Monday, March 2, 2009

Purple squishies and a guinea pig named Rob

(Rob not entirely as shown.)

I am hard of hearing and so is my good friend, Mog. And so are a lot of people. In fact, one in eight to ten people are hard of hearing or deaf (depending on the survey). We are everywhere... mwhahaha! But, in our increasingly noisey and aging world, the ratio of people who are hard of hearing or deaf will only increase. So, look out! ;-)

With so many people in our communities who are hard of hearing or deaf, our communities are very unaware of what hard of hearing or deafness is, what are the issues faced by people experiencing these conditions, what solutions are available, what solutions could be available, etc. Hearing loss is invisible and quite often the issues that people with hearing loss* face are also invisible.

This invisibility allows discrimination, social stigmas and negative stereotypes to flourish, to go unchallenged and to go unaddressed, often placing people who are hard of hearing or deaf feeling as though they are second-class citizens.

I'm very much a believer in 'walking in someone else's shoes' in trying to understand various experiences of the world. I like it so much, I went and got myself a degree in it. The hook, for me, is that understanding a person, a group's or a culture's point of view from their point of view, is an effective way to understanding, not just knowing. I believe that understanding links 'how it is' to 'how it could be.' I believe a 'Black Like Me' experience is an effective practise in understanding.

A while ago, Mog and I were discussing our frustrations about some ignorant a-holes and their seeming inability to comprehend why people can take offense to insults, jokes and put-downs about their disabilities. I shouldn't really call them a-holes; it's not like me to want to offend anyone's anus.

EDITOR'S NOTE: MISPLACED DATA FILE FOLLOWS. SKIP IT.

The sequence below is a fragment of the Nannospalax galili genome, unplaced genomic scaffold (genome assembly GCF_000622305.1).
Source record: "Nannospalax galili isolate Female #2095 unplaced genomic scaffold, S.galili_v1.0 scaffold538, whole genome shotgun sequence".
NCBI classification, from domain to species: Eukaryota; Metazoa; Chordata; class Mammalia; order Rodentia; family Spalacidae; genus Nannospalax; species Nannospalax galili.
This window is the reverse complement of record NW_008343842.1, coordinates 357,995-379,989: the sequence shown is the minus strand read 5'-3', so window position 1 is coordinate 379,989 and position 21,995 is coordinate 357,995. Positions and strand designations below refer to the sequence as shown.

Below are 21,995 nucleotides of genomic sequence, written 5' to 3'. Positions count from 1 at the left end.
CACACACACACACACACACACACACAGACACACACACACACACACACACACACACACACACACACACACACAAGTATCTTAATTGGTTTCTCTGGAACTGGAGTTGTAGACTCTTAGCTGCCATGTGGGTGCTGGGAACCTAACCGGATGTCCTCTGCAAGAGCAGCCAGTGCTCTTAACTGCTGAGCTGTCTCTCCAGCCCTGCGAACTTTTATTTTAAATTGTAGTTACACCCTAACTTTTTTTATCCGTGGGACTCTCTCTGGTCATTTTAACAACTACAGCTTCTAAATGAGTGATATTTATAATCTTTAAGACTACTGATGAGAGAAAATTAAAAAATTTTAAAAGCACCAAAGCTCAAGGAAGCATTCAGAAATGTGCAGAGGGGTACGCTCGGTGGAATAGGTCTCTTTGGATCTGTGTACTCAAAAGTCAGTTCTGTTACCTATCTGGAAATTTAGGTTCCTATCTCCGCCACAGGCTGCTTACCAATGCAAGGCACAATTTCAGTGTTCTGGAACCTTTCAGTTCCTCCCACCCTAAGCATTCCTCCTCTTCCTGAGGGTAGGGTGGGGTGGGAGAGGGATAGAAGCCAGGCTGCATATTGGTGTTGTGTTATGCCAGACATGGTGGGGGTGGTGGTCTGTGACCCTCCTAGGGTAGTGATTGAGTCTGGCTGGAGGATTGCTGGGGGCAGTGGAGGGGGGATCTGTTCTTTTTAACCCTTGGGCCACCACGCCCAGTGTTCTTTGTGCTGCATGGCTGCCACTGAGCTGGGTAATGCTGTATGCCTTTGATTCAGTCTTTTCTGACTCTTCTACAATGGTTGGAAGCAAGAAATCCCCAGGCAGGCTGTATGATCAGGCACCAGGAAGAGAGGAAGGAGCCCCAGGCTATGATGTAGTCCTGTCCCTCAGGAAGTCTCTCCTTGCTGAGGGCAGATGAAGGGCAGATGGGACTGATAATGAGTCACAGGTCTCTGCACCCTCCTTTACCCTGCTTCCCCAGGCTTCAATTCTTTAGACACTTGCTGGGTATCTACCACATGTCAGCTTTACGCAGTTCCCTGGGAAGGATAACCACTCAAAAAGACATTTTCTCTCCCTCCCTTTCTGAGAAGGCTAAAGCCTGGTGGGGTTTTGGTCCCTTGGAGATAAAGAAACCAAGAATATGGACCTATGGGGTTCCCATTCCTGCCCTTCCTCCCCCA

Anyways, Mog and I went on to talk more seriously about the frustration of not being understood, of not having our experience understood. And not just understood by a-holes but by just 'regular folk'; our hearing friends, acquaintances, family and society, in general.

Enter Rob and his purple squishies. Somewhere along the line Mog asked Rob to try being hard of hearing or deaf for a day. He was insane enough to agree! ;-)

Here's Rob's report and here's Mog's report. Kudos to you both!

If anyone reading this wants to try being hard of hearing or deaf for a day, let me or Mog know!

* I am aware that I can seem an audist here to anyone reading this who identifies themselves as Deaf, ie, culturally Deaf and I apologize for this. I walk on the edge of a sword here, being hard of hearing and experiencing that very much as a personal loss and having an awareness of Deaf culture, please understand my position.


  1. Oh you got me on a good hair day I see!
    You know that's something that struck me, was the fact that hearing loss is invisible and this adds to the isolation. Years ago I hurt my knee and used crutches for a week. I was otherwise a fit young man, yet people were very kind and helpful, opening doors etc. They could see my injury. I didn't need the help, but they were happy to interact with me - they understood and could identify with my situation.

    Another friend who uses a wheelchair complains of being ignored because she is not at eye level and so is talked over to the person pushing the chair or if she's alone people address her in loud slow voices - it's her legs that don't work for goodness sake.

    Hearing loss is invisible - people who have hearing loss can walk and talk, go up stairs and open doors, so what is there to be done to help them? I now know, it's about being aware that there is such a thing and that one needs to make the effort to find a way to communicate.

    This is what I've learned from my little day out with my lovely purple squishies. Awareness seems to be the key. Would I be right in my thinking?

  2. I think you are right thinking.

    Hearing loss IS invisible, there's no constant reminder of it. Also when you help someone with hearing loss you have to do it constantly, not just open the door then carry on as usual. Helping me draws attention to you, speaking more loudly, more slowly, repeating things. Some people are embarrased by this, and sadly there are some who like the idea of helping in ways such as opening doors, helping someone cross the road, so that they can be seen to do good, and to feel good about themselves because of that. They might think opening a door is a good deed, but taking the time to write something down instead of speaking, or having to repeat yourself, then that somehow doesn't seem to have that feel good factor for them

  3. Yes Rob, I too think that you are right about awareness.

    You also mentioned people able to identify with whatever issue another is facing. I think this is very important and insightful. It's a deeper form of knowing; imo, it's knowledge, plus compassion. It's understanding, 'getting it' and fully.

    One could use it in the sentence, "I would really like to understand what it feels like to have Bill Gates' bank account."